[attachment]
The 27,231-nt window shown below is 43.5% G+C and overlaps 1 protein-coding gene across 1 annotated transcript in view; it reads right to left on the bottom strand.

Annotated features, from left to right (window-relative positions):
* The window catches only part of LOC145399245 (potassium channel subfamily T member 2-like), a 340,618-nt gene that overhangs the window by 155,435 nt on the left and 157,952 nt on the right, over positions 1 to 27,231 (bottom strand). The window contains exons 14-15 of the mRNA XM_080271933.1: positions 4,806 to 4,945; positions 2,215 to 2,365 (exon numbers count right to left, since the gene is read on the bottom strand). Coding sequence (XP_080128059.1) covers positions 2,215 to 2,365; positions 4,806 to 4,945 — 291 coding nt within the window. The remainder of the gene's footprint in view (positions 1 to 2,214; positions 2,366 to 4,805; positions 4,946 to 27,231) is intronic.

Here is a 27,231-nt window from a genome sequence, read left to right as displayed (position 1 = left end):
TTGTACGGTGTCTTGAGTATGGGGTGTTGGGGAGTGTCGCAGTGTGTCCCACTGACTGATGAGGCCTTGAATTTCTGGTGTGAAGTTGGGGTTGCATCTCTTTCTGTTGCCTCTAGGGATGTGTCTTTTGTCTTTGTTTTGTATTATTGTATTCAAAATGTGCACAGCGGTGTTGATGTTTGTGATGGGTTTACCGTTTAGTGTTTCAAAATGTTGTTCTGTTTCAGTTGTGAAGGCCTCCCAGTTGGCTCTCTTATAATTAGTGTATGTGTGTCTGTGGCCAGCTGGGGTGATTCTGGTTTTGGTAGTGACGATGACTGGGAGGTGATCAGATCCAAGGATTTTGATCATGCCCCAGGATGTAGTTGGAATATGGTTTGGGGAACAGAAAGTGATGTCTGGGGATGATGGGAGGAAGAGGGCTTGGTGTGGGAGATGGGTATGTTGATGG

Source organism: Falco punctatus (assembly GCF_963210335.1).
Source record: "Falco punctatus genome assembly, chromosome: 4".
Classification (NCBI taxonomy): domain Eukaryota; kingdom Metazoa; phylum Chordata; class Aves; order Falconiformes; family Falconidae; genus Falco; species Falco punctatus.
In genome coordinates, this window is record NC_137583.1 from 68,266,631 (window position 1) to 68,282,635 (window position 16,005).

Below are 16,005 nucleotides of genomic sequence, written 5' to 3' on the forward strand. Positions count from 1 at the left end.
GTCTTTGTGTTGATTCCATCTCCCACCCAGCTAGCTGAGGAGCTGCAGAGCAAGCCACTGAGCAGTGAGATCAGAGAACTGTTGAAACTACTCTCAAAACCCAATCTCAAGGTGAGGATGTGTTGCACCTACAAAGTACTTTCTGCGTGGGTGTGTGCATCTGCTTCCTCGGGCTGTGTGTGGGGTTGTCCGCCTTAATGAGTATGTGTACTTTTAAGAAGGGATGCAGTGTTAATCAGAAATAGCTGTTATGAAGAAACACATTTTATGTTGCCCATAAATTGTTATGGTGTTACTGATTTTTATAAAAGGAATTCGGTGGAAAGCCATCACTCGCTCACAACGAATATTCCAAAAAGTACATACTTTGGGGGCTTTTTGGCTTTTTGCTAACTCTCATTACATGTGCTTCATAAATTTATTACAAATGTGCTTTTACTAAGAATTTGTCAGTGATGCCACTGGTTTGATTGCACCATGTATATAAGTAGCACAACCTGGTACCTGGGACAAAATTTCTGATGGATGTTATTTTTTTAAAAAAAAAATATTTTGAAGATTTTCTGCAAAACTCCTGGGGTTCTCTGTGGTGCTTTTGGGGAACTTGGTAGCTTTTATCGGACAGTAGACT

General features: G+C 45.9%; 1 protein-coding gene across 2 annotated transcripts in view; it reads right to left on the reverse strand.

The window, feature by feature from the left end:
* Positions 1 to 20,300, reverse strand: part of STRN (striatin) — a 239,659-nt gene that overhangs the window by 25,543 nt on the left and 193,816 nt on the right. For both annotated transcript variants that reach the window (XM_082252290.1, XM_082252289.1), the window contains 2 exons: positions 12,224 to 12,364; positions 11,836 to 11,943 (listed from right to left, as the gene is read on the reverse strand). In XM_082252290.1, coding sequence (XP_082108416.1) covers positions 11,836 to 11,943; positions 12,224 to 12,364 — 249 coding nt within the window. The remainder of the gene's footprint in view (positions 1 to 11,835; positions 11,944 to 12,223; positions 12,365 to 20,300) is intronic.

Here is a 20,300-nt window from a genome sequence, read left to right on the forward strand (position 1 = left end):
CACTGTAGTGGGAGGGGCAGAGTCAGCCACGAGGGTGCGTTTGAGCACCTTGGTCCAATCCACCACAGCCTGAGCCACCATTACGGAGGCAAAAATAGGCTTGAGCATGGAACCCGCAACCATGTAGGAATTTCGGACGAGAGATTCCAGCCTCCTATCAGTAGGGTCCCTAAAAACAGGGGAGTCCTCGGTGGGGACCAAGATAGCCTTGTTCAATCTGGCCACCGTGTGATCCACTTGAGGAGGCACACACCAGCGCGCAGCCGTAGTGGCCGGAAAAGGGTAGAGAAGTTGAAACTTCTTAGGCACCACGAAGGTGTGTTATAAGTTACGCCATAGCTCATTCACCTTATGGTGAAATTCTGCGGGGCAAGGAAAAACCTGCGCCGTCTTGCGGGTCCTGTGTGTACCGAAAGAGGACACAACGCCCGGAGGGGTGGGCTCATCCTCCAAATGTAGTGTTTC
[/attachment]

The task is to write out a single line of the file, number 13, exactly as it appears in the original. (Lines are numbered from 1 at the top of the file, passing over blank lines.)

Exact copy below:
The window, feature by feature from the left end: